Nissan has been having a pretty good ride since it announced the Nissan Leaf and now that customers are actually getting their cars delivered people are on pins and needles to see how livable the cars really are. The success of the Leaf aside, the fact remains that Nissan has succeeded to be the first to mass-market an all-electric car. Yep, this time they beat Ford to it and for their leading edge thinking Fast Company has named them in their “50 Most Innovative Companies” list. The number they were assigned on the list of 50 might surprise you too.

We won’t keep you in suspense, Fast Company named Nissan number four on its list of “50 Most Innovative Companies.” In case you are keeping track that is just behind Facebook and just ahead of discount ruler Groupon. As part of the article Fast Company sat down with Nissan CEO Carlos Ghosn and asked him some questions about Nissan, the Leaf and the man in the CEO office. The question that captured our attention asked how Nissan got ahead in the all-electric car race—and this is Ghosn’s answer:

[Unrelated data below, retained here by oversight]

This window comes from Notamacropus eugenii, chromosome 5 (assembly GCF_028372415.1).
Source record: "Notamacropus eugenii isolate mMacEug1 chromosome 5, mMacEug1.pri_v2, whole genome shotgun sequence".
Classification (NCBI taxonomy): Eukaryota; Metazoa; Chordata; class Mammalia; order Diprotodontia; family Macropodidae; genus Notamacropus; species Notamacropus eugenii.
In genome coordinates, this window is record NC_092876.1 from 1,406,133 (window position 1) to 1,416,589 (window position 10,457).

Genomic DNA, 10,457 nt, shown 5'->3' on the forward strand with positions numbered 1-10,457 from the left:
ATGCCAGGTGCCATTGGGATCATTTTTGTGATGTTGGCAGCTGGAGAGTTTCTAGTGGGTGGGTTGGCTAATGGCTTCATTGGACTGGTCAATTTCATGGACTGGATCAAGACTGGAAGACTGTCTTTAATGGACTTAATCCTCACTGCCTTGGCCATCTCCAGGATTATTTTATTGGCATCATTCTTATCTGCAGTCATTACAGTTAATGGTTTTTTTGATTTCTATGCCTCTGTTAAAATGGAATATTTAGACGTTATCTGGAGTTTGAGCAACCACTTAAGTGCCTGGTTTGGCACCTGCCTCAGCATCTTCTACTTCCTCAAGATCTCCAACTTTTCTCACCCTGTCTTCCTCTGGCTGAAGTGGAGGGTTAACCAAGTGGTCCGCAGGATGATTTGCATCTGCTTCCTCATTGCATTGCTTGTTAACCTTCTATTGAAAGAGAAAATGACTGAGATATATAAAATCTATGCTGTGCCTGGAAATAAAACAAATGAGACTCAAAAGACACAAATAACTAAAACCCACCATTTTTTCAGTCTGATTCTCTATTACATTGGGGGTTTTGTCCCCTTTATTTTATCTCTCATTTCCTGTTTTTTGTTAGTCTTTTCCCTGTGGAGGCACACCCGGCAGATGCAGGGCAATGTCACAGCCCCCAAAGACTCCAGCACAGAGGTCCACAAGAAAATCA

“It was a big decision to go in this direction in 2006. The first reason was we thought we could change the battery. We had technology to invest in. Number two, we had the consciousness that something had to be done about global warming. Number three, oil was becoming an issue -- not only an environmental issue but a political issue. A trade issue. Then, a fourth element was that the Asian markets were exploding. In 10 years, you're not going to have 700 million cars driven every day on the planet; you're going to have 2 billion. If you already have an emissions problem with 700 million cars, what problems are you going to have with 2 billion?”

Hard to believe now that they made the decision to develop a mass-market electric car back in 2006; actually, it might be more amazing that they did it from wiring to wheels and delivered their first customer vehicle last month in San Francisco. No matter how you slice it, Nissan is making history and people are recognizing it. The only thing that would make it better is the ability to produce them faster.


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[Source: Fast Company